Tuesday, October 27, 2009
The L.A. Times has the story here, addressing the publicity the victim has faced:
Some media outlets offered money. Others ambushed her at the airport. Reporters and photographers showed up at her children's schools and at her husband's job. They offered her children toys in exchange for information. They camped out in front of her home in Hawaii and photographed and videotaped her through holes drilled in their cars.
The details are contained in a statement filed with the 2nd District Court of Appeal, in which Geimer's attorney asked that the case against Polanski be dismissed. The statement argues that as a victim of crime, Geimer has a right to "finality" guaranteed by the California Constitution.
Anne Poulin (Villanova University School of Law) has posted Conflicts of Interest in Criminal Cases: Should the Prosecution Have a Duty to Disclose? (American Criminal Law Review, Forthcoming) on SSRN. Here is the abstract:
This article addresses two types of conflicts of interests that arise in criminal cases: 1) when defense counsel has an employment relation to the prosecutor’s office, and 2) when defense counsel faces criminal investigation or charges. Both these situations threaten both the defendant’s representation and the actual as well as apparent fairness of the proceeding. Yet, only in extreme cases are these conflicts likely to result in a reversal of the defendant’s conviction. As a result, protection of the defendant and the fairness of the process often depends on early intervention, which allows the court to advise the defendant of the risks inherent in counsel’s situation and possibly accept a waiver from the defendant or disqualify counsel if appropriate.
Carol S. Steiker (Harvard Law School) has published The Marshall Hypothesis Revisited in the Howard Law Journal, assessing Justice Thurgood Marshall's claim that citizens would oppose the death penalty if fully informed about it. Here is an excerpt from the introduction:
In what follows, I will review the empirical studies, the more general changes in death penalty attitudes and practices from 1972 until today, and the changes in the views of individual members of the Supreme Court over the same period. These different grounds of assessment, considered together, do not by any means lead to an unqualified endorsement of Marshall’s argument in its entirety. However, they do suggest that there is more to say on behalf of the Marshall hypothesis than the easy dismissal it sometimes invites. Moreover, these assessments may not only help to explain some of the developments in death penalty attitudes and practices from Furman to the present, but they may also offer some direction to the Court in its continuing role of regulating capital punishment practices under the Eighth Amendment.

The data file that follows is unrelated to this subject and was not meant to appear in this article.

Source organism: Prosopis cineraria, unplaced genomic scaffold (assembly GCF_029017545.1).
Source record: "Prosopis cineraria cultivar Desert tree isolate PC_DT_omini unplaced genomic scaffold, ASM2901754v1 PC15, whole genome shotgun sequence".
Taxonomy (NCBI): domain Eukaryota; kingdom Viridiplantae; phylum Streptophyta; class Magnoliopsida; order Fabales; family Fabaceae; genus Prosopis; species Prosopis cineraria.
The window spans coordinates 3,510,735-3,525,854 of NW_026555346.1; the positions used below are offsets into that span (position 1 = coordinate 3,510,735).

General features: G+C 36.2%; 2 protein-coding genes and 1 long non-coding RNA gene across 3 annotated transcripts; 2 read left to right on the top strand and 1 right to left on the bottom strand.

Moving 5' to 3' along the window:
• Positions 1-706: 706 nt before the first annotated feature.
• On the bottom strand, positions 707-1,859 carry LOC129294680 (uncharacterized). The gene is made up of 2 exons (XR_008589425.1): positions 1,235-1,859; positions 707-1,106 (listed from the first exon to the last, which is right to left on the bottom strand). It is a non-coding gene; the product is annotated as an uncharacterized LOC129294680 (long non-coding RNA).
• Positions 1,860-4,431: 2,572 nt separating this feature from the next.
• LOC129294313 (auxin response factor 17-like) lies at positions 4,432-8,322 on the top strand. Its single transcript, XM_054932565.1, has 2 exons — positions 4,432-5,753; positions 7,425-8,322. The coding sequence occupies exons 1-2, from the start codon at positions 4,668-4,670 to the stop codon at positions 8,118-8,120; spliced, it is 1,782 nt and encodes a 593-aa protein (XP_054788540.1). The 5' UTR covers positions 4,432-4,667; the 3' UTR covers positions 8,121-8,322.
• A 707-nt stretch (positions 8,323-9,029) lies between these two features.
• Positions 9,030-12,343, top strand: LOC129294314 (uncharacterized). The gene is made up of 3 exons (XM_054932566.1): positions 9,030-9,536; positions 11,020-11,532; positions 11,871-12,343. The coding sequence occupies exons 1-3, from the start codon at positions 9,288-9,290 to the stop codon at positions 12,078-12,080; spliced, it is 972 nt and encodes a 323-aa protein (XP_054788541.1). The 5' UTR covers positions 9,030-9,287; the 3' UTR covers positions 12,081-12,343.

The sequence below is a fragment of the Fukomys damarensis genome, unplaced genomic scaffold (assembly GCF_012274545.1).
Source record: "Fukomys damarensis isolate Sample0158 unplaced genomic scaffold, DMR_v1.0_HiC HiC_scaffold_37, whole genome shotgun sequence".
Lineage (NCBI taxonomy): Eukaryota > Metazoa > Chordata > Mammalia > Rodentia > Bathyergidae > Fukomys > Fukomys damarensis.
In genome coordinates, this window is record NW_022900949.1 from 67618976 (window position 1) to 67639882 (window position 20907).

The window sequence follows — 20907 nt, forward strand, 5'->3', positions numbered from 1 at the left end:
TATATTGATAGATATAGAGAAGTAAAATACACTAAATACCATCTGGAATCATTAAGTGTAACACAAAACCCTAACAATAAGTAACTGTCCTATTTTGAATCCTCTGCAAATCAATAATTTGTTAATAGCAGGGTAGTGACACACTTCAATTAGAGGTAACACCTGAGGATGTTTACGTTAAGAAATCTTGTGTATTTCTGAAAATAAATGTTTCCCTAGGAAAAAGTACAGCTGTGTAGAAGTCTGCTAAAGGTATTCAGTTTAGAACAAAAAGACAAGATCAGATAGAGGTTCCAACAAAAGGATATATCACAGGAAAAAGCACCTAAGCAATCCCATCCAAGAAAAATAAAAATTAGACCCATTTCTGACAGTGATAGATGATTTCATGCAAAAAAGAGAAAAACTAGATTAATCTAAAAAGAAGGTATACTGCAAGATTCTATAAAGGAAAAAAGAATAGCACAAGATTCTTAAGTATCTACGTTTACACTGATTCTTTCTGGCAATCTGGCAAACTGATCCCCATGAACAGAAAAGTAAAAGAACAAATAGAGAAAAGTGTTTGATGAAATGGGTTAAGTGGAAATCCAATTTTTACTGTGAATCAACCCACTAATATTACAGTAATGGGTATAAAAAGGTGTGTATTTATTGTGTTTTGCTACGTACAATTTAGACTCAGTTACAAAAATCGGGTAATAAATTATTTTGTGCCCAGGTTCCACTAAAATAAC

Monday, October 26, 2009
Mark Kleiman (UCLA Department of Public Policy) is guest-blogging this week at The Volokh Conspiracy about his new book, "When Brute Force Fails: How to Have Less Crime and Less Punishment" (Princeton University Press 2009). The first post was today. Here's a summary of the book, from an earlier post:
We have too much crime and vastly too many people behind bars. Is it possible to have less of both? Yes, if the criminal justice system can learn what everyone who has ever successfully raised a child or trained a puppy knows: the right amount of punishment is the minimum that gets the message across, and that minimum effective dose is smaller if rules are clearly communicated and if punishments follow violations swiftly and predictably. There are now working examples of successful strategies based on these principles, but the political and journalistic debate about crime has yet to catch up to progress on the ground. Doing things we already know how to do, we could have half as much crime and half as many people in prison ten years from now as we have today.
The Sandra Day O’Connor College of Law invites applications for a full-time faculty position working in the post-conviction clinic. This position will be on track for continuing status as a Clinical Professor of Law. The remainder of the announcement follows the jump.
Addressing the now-infamous Texas execution of a man many now claim was innocent, Kent Scheidegger at Crime and Consequences excerpts the statement of Willingham's wife, published in the Fort Worth Star-Telegram, in which she claims, inter alia, that Willingham admitted his guilt to her. Says Kent:
One thing is certain. Those who contend Willingham was certainly innocent are full of baloney. This is looking more and more like a rerun of the Coleman case. A major news magazine convinced large numbers of people the executed man was innocent. His supporters asserted his innocence as a proven fact. When all the facts were in, he was clearly guilty.
It is a good month for excuse doctrine. First, my colleague, Don Dripps, posted his article defending Bentham's view of excuses, summarized here. Now Paul H. Robinson (University of Pennsylvania Law School) has posted a manuscript also prepared for the Texas Tech symposium on excuses: A System of Excuses: How Criminal Law’s Excuse Defenses Do, and Don’t, Work Together to Exculpate Blameless (and Only Blameless) Offenders. This short but interesting piece attempts to build a systematic argument for revising certain aspects of excuse doctrine. Here is the abstract:
Criminal law excuses are analyzed as a group of analogous doctrines working together to exculpate blameless offenders. The analysis reveals that current law doctrine, although it often is not explicit about the parallel and integrated operation of its excuse defenses, does much to perform this exculpatory function. However, the systematic perspective of excuses also reveals some serious shortcomings of current doctrines.